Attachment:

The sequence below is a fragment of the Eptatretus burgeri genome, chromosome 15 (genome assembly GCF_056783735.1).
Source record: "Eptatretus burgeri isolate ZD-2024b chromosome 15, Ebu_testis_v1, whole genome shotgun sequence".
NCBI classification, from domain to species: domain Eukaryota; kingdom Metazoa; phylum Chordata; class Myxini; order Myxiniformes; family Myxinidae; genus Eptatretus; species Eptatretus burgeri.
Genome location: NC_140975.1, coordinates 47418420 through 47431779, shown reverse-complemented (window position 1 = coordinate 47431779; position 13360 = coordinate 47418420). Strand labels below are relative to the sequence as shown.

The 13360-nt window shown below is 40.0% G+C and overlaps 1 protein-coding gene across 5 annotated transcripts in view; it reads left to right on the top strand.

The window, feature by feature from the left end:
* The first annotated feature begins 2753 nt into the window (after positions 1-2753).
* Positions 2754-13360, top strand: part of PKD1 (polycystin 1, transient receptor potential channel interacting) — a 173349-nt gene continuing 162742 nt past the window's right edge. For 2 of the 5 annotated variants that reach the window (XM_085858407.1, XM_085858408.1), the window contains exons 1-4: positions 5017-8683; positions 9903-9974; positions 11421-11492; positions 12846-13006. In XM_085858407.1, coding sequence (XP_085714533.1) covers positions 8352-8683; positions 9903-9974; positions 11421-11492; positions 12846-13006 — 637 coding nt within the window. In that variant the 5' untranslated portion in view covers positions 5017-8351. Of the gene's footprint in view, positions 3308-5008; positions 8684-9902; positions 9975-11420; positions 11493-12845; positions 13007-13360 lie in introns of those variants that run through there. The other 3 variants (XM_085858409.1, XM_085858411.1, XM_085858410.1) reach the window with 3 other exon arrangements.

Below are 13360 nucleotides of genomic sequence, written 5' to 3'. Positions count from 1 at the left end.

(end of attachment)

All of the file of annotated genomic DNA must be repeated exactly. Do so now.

The sequence below is a fragment of the Eptatretus burgeri genome, chromosome 15 (genome assembly GCF_056783735.1).
Source record: "Eptatretus burgeri isolate ZD-2024b chromosome 15, Ebu_testis_v1, whole genome shotgun sequence".
NCBI classification, from domain to species: domain Eukaryota; kingdom Metazoa; phylum Chordata; class Myxini; order Myxiniformes; family Myxinidae; genus Eptatretus; species Eptatretus burgeri.
Genome location: NC_140975.1, coordinates 47418420 through 47431779, shown reverse-complemented (window position 1 = coordinate 47431779; position 13360 = coordinate 47418420). Strand labels below are relative to the sequence as shown.

The 13360-nt window shown below is 40.0% G+C and overlaps 1 protein-coding gene across 5 annotated transcripts in view; it reads left to right on the top strand.

The window, feature by feature from the left end:
* The first annotated feature begins 2753 nt into the window (after positions 1-2753).
* Positions 2754-13360, top strand: part of PKD1 (polycystin 1, transient receptor potential channel interacting) — a 173349-nt gene continuing 162742 nt past the window's right edge. For 2 of the 5 annotated variants that reach the window (XM_085858407.1, XM_085858408.1), the window contains exons 1-4: positions 5017-8683; positions 9903-9974; positions 11421-11492; positions 12846-13006. In XM_085858407.1, coding sequence (XP_085714533.1) covers positions 8352-8683; positions 9903-9974; positions 11421-11492; positions 12846-13006 — 637 coding nt within the window. In that variant the 5' untranslated portion in view covers positions 5017-8351. Of the gene's footprint in view, positions 3308-5008; positions 8684-9902; positions 9975-11420; positions 11493-12845; positions 13007-13360 lie in introns of those variants that run through there. The other 3 variants (XM_085858409.1, XM_085858411.1, XM_085858410.1) reach the window with 3 other exon arrangements.

Below are 13360 nucleotides of genomic sequence, written 5' to 3'. Positions count from 1 at the left end.